Short and to the point. If the group was still interested, I would walk them through the scoring, and the rules for card placement.

5. Take care of your body

Talking for prolonged periods of time is hard. Standing is hard too. Make sure to keep a supply of water and cough drops on hand to save your throat, and eat regular meals to avoid passing out. After my first day of demoing, I almost fell over because of a super delicious taco (I’m not sure this is normal). Thankfully, the booth I was at supplied us with the essentials, and had lunch on hand each day. Also, many people recommend a fist bump instead of a handshake to avoid getting sick. Finally, go to bed at a reasonable time so you can start fresh the next morning.

6. Let your players be the stars

It’s likely, when demoing, that you are going to be much better than the group you are playing with. If we go back to the purpose of the demo, you’re trying to optimize the fun for your new players, while giving them a realistic look at the gameplay. I try to let my players be the stars by doing the boring stuff, letting people gang up on me, and not playing too mean. At Gen Con, this varied from the vibe of the group, but if someone had to discard cards or take damage in my demos of Aeon’s End, it was usually going to be me. If someone gets to kill the Nemesis, I tried to let my players do it. Why? Again, I wanted to let my players have the best time possible.

So those are the five lessons from demoing at Gen Con! Do you have any suggestions for how to demo better sessions? Let me know in the comments, and please subscribe if you would like updates on current projections and recent articles.

3 Comments

  1. I would add “Be Excited” or at least interested. I can’t tell you how many demos/pitches I’ve been through where it felt like the person talking would rather be anywhere else at that moment. I get that after doing the same thing for 3 straight days, you are going to lose a little steam. But if you are not interested, the people you are talking to wont be either.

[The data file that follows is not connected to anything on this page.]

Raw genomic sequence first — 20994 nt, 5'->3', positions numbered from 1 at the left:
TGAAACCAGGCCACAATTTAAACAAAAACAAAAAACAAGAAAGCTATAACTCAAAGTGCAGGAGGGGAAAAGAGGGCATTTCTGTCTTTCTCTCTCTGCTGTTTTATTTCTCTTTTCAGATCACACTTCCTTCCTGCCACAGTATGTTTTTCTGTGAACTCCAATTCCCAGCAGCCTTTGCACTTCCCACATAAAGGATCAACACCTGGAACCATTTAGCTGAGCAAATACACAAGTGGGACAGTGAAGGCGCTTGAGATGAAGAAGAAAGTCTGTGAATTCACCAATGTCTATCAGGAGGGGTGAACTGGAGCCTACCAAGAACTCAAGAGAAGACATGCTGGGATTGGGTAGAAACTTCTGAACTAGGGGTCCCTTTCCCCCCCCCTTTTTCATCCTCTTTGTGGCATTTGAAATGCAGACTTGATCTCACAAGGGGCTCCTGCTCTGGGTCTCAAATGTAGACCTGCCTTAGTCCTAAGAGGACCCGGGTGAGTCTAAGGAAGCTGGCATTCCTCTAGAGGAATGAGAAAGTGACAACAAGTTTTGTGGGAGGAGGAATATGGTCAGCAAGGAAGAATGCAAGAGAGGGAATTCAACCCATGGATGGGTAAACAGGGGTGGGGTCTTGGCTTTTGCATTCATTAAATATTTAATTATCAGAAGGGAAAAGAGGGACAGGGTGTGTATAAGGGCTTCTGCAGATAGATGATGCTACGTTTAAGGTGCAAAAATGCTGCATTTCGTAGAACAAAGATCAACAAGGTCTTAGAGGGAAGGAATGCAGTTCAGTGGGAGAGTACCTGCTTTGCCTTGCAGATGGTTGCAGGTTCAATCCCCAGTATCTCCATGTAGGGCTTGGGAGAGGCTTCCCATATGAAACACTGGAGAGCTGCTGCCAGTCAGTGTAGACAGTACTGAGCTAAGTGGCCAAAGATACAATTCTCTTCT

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    1. Wow! Couldn’t agree more. Thankfully I have not run in to this too much, but I’ve definitely seen YouTube videos with less than enthused teachers. I think this is sort of on the publisher to make sure they have the right people, and make sure that people’s shifts are reasonable…that being said, I think a lot booths are grateful to get who they can.

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  2. Let your players make decisions!

    I’m always quick to provide tactical advice when I demo for people, especially since they likely don’t grasp the correct moves to make right away, but theres nothing worse than sitting for a demo where I as a player dont get to make some decisions. If I’m not in the driver’s seat, I might as well just watch a youtube video on the game later. It’s your job as a demoer to gradually shift from pilot to copilot as your players pick up on concepts.